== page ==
quarta-feira, 8 de julho de 2009

ARTIGO DO MÊS - (25/2009)

Role of biomechanics in the understanding of normal, injured, and healing ligaments and tendons - Review

Ho-Joong Jung; Matthew B Fisher; Savio L-Y Woo

Sports Medicine, Arthroscopy, Rehabilitation, Therapy & Technology 2009, 1:9 http://www.smarttjournal.com/content/1/1/9


Ligaments and tendons are soft connective tissues which serve essential roles for biomechanical function of the musculoskeletal system by stabilizing and guiding the motion of diarthrodial joints.

Nevertheless, these tissues are frequently injured due to repetition and overuse as well as quick cutting motions that involve acceleration and deceleration. These injuries often upset this balance between mobility and stability of the joint which causes damage to other soft tissues manifested as pain and other morbidity, such as osteoarthritis.

The healing of ligament and tendon injuries varies from tissue to tissue.
Tendinopathies are ubiquitous and can take up to 12 months for the pain to subside before one could return to normal activity.
A ruptured medial collateral ligament (MCL) can generally heal spontaneously; however, its remodeling process takes years and its biomechanical properties remain inferior when compared to the normal MCL.
It is also known that a midsubstance anterior cruciate ligament (ACL) tear has limited healing capability, and reconstruction by soft tissue grafts has been regularly performed to regain knee function. However, long term follow-up studies have revealed that 20– 25% of patients experience unsatisfactory results.
Thus, a better understanding of the function of ligaments and tendons, together with knowledge on their healing potential, may help investigators to develop novel strategies to accelerate and improve the healing process of ligaments and tendons.
With thousands of new papers published in the last ten years that involve biomechanics of ligaments and tendons, there is an increasing appreciation of this subject area. Such attention has positively impacted clinical practice. On the other hand, biomechanical data are complex in nature, and there is a danger of misinterpreting them.
Thus, in these review, we will provide the readers with a brief overview of ligaments and tendons and refer them to appropriate methodologies used to obtain their biomechanical properties. Specifically, we hope the reader will pay attention to how the properties of these tissues can be altered due to various experimental and biologic factors.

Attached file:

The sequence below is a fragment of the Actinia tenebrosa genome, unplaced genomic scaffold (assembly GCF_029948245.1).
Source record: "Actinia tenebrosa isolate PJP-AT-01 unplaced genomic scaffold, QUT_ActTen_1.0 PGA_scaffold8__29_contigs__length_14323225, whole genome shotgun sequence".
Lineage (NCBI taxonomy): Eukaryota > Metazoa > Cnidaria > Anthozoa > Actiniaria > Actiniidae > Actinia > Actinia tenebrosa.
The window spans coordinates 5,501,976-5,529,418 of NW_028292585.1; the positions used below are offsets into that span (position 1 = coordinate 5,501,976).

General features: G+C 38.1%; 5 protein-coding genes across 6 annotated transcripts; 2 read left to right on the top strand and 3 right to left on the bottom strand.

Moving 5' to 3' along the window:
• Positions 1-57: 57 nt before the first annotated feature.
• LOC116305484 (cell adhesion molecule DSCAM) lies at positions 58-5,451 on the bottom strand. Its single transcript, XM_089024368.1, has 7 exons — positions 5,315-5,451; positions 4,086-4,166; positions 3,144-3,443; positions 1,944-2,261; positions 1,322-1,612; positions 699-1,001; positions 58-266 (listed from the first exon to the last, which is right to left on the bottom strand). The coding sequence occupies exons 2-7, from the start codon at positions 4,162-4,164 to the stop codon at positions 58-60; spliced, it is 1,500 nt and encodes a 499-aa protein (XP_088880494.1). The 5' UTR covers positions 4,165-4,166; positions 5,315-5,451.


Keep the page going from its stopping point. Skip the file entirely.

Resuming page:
Following this background material, we will present how biomechanics can be applied to gain an understanding of the mechanisms as well as clinical management of various ligament and tendon ailments. To conclude, new technology, including imaging and robotics as well as functional tissue engineering, that could form novel treatment strategies to enhance healing of ligament and tendon are presented.

quarta-feira, 1 de julho de 2009


O Volume 39, No. 7 de JULHO/2009 da revista Journal of Orthopaedic and Sports Physical Therapy da secção do mesmo nome da American Physical Therapy Association (APTA) já está disponível online para os membros do Grupo de Interesse de Fisioterapia n Desporto da nossa Associação que tenham aderido http://www.jospt.org/

Aqui fica o indíce :
Instrument-Assisted Cross-Fiber Massage Accelerates Knee Ligament Healing
M. Terry Loghmani, Stuart J. Warden

Short-Term Effects of Cervical Kinesio Taping on Pain and Cervical Range of Motion in Patients With Acute Whiplash Injury: A Randomized Clinical Trial

Gluteal Muscle Activation During Common Therapeutic Exercises

Physical Therapy Utilization of Graded Exposure for Patients With Low Back Pain

Shoe Inserts Alter Plantar Loading and Function in Patients With Midfoot Arthritis Smita Rao, Judith F. Baumhauer, Laura Becica, Deborah A. Nawoczenski

Medical Screening and Evacuation: Cauda Equina Syndrome in a Combat Zone

Rehabilitation and Functional Outcomes in Collegiate Wrestlers Following a Posterior Shoulder Stabilization Procedure Brian J. Eckenrode, David S. Logerstedt, Brian J. Sennett

Bipartite Patella in a Young Athlete Christopher Kevin Wong